The actual negotiating time is therefore reduced to 7 or 8 months and EU leaders have already indicated that it will be extremely difficult to reach a comprehensive agreement in such a short period of time. As British Prime Minister Boris Johnson has for the moment ruled out any extension of the transition period, it is therefore necessary to define the priority aspects on which agreement is needed to avoid a "no deal" situation on 1st January 2021.

A three-part agreement

The Union is planning a comprehensive partnership agreement which will include three main components: a general component, an economic component and a security component. Supplementary agreements may be concluded at the same time or later.

Of all the areas of the future relationship to be defined, three are crucial to avoid a no deal in which the links between Europeans and the British would no longer be regulated: trade, fisheries and security (internal and external). These are the three areas on which the 27 Member States will focus their efforts as a matter of priority, while financial services, the sector in which the United Kingdom has a surplus balance with the European Union, could be negotiated in a second stage.

To simplify the ratification process, it will also be in the EU's interest to conclude, as a first step, an agreement containing exclusively "Community" provisions requiring only the ratification of the European Parliament. "Mixed" subjects, such as investment agreements, which also require ratification by national parliaments and some regional parliaments (43 in total), would also be negotiated at a later stage.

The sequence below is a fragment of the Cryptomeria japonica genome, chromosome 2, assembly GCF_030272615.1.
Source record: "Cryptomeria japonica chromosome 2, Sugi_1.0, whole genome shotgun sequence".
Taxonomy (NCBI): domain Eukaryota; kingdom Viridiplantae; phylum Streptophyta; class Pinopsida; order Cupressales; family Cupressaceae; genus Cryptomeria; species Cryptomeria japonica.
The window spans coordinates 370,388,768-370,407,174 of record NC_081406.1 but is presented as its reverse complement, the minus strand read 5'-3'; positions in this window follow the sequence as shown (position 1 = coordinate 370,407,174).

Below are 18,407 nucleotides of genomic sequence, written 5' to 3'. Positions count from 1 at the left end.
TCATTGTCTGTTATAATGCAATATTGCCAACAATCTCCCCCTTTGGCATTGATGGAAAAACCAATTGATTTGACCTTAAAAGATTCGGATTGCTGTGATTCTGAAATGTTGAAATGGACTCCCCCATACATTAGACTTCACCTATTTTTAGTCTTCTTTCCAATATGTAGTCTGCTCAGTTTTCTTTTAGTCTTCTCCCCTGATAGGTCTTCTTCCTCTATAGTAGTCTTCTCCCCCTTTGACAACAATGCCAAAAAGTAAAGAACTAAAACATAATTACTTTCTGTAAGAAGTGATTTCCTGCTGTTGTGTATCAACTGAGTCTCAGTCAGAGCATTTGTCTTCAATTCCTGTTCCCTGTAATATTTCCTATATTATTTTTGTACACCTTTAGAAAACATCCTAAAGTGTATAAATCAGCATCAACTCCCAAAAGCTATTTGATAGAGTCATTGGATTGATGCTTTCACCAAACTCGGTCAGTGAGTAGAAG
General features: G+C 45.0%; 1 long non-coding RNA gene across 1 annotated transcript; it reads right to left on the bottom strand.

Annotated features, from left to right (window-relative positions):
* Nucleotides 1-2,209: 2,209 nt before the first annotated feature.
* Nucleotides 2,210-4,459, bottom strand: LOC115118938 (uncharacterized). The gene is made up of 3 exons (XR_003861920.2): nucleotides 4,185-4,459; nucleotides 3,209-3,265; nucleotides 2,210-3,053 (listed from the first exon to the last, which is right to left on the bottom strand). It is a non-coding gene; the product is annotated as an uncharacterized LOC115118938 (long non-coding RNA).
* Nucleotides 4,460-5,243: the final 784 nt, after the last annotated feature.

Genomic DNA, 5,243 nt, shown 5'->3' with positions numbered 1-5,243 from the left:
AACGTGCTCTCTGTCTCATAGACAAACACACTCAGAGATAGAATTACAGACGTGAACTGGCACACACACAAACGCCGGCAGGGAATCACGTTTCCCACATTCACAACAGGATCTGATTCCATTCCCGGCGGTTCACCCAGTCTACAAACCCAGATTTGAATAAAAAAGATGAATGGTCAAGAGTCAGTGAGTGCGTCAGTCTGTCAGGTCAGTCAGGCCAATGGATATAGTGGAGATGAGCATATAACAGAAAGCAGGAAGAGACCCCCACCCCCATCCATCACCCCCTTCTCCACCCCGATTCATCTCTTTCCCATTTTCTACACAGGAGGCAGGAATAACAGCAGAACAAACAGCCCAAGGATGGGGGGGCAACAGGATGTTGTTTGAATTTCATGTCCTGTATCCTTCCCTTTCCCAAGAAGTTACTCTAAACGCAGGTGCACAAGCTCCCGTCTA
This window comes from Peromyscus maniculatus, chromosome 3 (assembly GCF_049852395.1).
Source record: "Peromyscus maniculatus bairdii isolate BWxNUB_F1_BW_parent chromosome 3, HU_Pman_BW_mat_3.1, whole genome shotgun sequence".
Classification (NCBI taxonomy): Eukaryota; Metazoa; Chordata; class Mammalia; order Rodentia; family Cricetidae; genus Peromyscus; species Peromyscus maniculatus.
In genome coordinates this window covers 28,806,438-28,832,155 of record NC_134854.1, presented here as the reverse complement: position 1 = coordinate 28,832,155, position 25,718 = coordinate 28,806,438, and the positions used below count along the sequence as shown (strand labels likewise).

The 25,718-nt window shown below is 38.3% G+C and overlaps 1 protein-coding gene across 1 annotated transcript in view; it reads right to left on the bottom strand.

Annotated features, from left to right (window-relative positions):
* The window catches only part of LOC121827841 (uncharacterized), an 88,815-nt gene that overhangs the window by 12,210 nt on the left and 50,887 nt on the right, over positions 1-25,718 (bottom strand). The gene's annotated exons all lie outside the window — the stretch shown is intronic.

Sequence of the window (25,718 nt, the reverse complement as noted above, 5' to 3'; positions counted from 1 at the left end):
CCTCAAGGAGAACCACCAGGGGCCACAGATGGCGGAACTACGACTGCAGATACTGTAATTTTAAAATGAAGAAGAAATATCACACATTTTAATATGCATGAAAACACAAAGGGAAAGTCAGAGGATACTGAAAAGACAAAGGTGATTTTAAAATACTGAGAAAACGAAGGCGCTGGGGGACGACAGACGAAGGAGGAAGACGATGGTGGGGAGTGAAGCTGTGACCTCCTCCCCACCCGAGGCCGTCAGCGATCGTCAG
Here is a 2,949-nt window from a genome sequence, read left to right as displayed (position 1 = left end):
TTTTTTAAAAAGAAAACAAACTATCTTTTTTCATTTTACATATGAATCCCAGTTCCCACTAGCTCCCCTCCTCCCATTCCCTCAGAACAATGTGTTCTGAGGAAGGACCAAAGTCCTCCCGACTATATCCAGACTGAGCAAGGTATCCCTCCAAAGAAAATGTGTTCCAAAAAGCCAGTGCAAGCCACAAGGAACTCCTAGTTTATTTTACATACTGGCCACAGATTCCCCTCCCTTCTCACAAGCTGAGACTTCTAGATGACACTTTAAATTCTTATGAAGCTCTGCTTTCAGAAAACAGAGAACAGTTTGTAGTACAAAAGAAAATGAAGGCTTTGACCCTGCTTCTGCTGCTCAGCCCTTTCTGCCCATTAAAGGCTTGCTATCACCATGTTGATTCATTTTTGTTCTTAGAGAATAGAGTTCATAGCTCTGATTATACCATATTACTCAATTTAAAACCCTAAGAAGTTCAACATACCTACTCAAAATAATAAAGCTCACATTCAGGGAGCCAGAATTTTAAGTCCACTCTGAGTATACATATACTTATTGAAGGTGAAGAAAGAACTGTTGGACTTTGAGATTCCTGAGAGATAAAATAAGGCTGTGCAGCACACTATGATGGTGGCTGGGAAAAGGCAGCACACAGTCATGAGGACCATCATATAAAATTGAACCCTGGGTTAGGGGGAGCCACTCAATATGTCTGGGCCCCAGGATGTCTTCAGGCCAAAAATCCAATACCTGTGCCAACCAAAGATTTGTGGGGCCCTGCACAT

The heart of the agreement will be a free trade agreement, which Michel Barnier sums up with the formula "zero tariffs, zero quotas, zero dumping". But the absence or low level of customs duties and quotas will depend on the absence of dumping on the part of the United Kingdom. "The level of ambition of our future free trade agreement will be proportional to the level and quality of the rules of the economic game between us."

The concept of the "level playing field", which describes the European willingness to maintain quality rules of the game, is expected to play as important a role in the negotiations as the "backstop" in the discussions on withdrawal. It covers the maintenance of regulatory, fiscal and environmental standards as close as possible to European standards, on 1 January 2021 but above all in the future, to ensure that the European Union does not become an unfair competitor.

In parallel with the negotiations on the future relationship, the European Union and the United Kingdom will have to establish the protocol on the Irish border, which is the thorniest issue in the withdrawal agreement. A joint committee is to define which products will be allowed to cross the border between the British Province of Northern Ireland and the Republic of Ireland - and thus enter the single market - and which will have to remain in Northern Ireland. The difference between the two categories will decide on the customs controls to be introduced between Northern Ireland and the rest of the United Kingdom. The organisation, responsibility and supervision of these controls must also be detailed.


The transitional period is decisive for the future relationship between the European Union and the first Member State to leave it, as is the transitional period for the completion of the withdrawal agreement. As in the first negotiations, there will be many issues that might ruin everything.

The framework of future relations between the European Union and the United Kingdom
(Political declaration signed on October 2019)

Publishing Director: Pascale JOANNIN
Available versions
The authors
Ramona Bloj
Head of Studies at the Robert Schuman Foundation
Eric Maurice
Head of the Foundation's Brussels Office